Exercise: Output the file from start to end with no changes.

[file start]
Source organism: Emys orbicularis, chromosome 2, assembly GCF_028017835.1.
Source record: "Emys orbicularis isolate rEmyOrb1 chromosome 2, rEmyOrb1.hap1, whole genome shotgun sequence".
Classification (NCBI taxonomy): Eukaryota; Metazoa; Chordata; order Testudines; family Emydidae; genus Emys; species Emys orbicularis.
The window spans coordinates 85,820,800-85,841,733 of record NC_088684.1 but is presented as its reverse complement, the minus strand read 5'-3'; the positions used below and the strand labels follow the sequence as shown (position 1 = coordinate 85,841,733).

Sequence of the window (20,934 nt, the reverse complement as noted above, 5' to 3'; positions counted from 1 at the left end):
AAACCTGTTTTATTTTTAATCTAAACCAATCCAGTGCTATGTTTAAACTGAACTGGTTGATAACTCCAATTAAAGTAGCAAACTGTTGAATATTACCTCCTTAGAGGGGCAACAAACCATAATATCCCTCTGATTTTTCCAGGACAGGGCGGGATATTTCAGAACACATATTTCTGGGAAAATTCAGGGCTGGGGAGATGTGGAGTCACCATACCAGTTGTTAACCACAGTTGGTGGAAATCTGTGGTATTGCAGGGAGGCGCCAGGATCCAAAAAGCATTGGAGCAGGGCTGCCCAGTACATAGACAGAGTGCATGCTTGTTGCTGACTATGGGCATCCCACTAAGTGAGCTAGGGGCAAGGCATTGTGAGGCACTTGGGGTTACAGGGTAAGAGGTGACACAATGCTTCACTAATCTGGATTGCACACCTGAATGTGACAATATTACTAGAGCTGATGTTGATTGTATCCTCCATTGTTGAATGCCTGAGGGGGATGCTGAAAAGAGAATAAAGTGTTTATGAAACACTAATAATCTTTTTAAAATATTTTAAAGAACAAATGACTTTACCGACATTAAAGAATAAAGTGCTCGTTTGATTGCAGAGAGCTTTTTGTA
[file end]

Source organism: Emys orbicularis, chromosome 2, assembly GCF_028017835.1.
Source record: "Emys orbicularis isolate rEmyOrb1 chromosome 2, rEmyOrb1.hap1, whole genome shotgun sequence".
Classification (NCBI taxonomy): Eukaryota; Metazoa; Chordata; order Testudines; family Emydidae; genus Emys; species Emys orbicularis.
The window spans coordinates 85,820,800-85,841,733 of record NC_088684.1 but is presented as its reverse complement, the minus strand read 5'-3'; the positions used below and the strand labels follow the sequence as shown (position 1 = coordinate 85,841,733).

Sequence of the window (20,934 nt, the reverse complement as noted above, 5' to 3'; positions counted from 1 at the left end):
AAACCTGTTTTATTTTTAATCTAAACCAATCCAGTGCTATGTTTAAACTGAACTGGTTGATAACTCCAATTAAAGTAGCAAACTGTTGAATATTACCTCCTTAGAGGGGCAACAAACCATAATATCCCTCTGATTTTTCCAGGACAGGGCGGGATATTTCAGAACACATATTTCTGGGAAAATTCAGGGCTGGGGAGATGTGGAGTCACCATACCAGTTGTTAACCACAGTTGGTGGAAATCTGTGGTATTGCAGGGAGGCGCCAGGATCCAAAAAGCATTGGAGCAGGGCTGCCCAGTACATAGACAGAGTGCATGCTTGTTGCTGACTATGGGCATCCCACTAAGTGAGCTAGGGGCAAGGCATTGTGAGGCACTTGGGGTTACAGGGTAAGAGGTGACACAATGCTTCACTAATCTGGATTGCACACCTGAATGTGACAATATTACTAGAGCTGATGTTGATTGTATCCTCCATTGTTGAATGCCTGAGGGGGATGCTGAAAAGAGAATAAAGTGTTTATGAAACACTAATAATCTTTTTAAAATATTTTAAAGAACAAATGACTTTACCGACATTAAAGAATAAAGTGCTCGTTTGATTGCAGAGAGCTTTTTGTA